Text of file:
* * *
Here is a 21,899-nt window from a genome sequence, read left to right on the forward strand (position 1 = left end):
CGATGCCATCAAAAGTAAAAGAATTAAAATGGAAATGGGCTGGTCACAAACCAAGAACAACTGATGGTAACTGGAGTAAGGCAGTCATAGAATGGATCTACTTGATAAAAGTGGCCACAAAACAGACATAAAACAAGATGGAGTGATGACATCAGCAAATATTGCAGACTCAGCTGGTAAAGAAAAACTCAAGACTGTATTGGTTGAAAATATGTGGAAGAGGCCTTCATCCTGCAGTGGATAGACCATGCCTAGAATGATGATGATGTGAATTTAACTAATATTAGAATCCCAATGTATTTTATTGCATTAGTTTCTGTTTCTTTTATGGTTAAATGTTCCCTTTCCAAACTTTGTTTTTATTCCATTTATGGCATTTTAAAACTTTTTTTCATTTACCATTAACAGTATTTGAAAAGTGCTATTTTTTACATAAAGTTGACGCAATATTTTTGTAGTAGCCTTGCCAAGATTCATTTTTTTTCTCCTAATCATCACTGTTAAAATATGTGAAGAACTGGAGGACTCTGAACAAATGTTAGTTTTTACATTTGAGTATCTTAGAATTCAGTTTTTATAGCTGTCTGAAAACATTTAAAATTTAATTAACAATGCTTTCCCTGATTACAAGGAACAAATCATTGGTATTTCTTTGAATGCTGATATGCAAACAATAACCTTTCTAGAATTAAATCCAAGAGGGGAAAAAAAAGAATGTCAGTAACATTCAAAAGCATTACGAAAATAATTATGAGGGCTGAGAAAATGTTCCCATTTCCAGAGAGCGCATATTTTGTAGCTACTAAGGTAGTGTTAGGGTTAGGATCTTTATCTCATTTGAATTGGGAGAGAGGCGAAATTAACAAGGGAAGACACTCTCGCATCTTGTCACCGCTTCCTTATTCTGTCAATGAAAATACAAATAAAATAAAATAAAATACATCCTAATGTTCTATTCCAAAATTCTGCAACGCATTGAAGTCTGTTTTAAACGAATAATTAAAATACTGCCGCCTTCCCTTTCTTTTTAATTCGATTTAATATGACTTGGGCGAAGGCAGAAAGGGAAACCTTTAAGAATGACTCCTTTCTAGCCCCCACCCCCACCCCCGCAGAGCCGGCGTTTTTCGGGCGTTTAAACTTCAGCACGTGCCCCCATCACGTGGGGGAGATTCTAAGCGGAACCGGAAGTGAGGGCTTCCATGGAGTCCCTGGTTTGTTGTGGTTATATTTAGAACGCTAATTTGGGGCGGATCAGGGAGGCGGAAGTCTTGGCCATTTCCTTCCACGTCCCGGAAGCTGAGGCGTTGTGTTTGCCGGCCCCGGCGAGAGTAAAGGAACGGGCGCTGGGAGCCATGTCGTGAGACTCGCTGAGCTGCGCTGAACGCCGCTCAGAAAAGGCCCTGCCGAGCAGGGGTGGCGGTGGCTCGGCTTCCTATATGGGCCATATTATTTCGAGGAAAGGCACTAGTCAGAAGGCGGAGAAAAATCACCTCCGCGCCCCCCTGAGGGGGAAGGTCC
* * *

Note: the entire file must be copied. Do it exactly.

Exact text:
Here is a 21,899-nt window from a genome sequence, read left to right on the forward strand (position 1 = left end):
CGATGCCATCAAAAGTAAAAGAATTAAAATGGAAATGGGCTGGTCACAAACCAAGAACAACTGATGGTAACTGGAGTAAGGCAGTCATAGAATGGATCTACTTGATAAAAGTGGCCACAAAACAGACATAAAACAAGATGGAGTGATGACATCAGCAAATATTGCAGACTCAGCTGGTAAAGAAAAACTCAAGACTGTATTGGTTGAAAATATGTGGAAGAGGCCTTCATCCTGCAGTGGATAGACCATGCCTAGAATGATGATGATGTGAATTTAACTAATATTAGAATCCCAATGTATTTTATTGCATTAGTTTCTGTTTCTTTTATGGTTAAATGTTCCCTTTCCAAACTTTGTTTTTATTCCATTTATGGCATTTTAAAACTTTTTTTCATTTACCATTAACAGTATTTGAAAAGTGCTATTTTTTACATAAAGTTGACGCAATATTTTTGTAGTAGCCTTGCCAAGATTCATTTTTTTTCTCCTAATCATCACTGTTAAAATATGTGAAGAACTGGAGGACTCTGAACAAATGTTAGTTTTTACATTTGAGTATCTTAGAATTCAGTTTTTATAGCTGTCTGAAAACATTTAAAATTTAATTAACAATGCTTTCCCTGATTACAAGGAACAAATCATTGGTATTTCTTTGAATGCTGATATGCAAACAATAACCTTTCTAGAATTAAATCCAAGAGGGGAAAAAAAAGAATGTCAGTAACATTCAAAAGCATTACGAAAATAATTATGAGGGCTGAGAAAATGTTCCCATTTCCAGAGAGCGCATATTTTGTAGCTACTAAGGTAGTGTTAGGGTTAGGATCTTTATCTCATTTGAATTGGGAGAGAGGCGAAATTAACAAGGGAAGACACTCTCGCATCTTGTCACCGCTTCCTTATTCTGTCAATGAAAATACAAATAAAATAAAATAAAATACATCCTAATGTTCTATTCCAAAATTCTGCAACGCATTGAAGTCTGTTTTAAACGAATAATTAAAATACTGCCGCCTTCCCTTTCTTTTTAATTCGATTTAATATGACTTGGGCGAAGGCAGAAAGGGAAACCTTTAAGAATGACTCCTTTCTAGCCCCCACCCCCACCCCCGCAGAGCCGGCGTTTTTCGGGCGTTTAAACTTCAGCACGTGCCCCCATCACGTGGGGGAGATTCTAAGCGGAACCGGAAGTGAGGGCTTCCATGGAGTCCCTGGTTTGTTGTGGTTATATTTAGAACGCTAATTTGGGGCGGATCAGGGAGGCGGAAGTCTTGGCCATTTCCTTCCACGTCCCGGAAGCTGAGGCGTTGTGTTTGCCGGCCCCGGCGAGAGTAAAGGAACGGGCGCTGGGAGCCATGTCGTGAGACTCGCTGAGCTGCGCTGAACGCCGCTCAGAAAAGGCCCTGCCGAGCAGGGGTGGCGGTGGCTCGGCTTCCTATATGGGCCATATTATTTCGAGGAAAGGCACTAGTCAGAAGGCGGAGAAAAATCACCTCCGCGCCCCCCTGAGGGGGAAGGTCC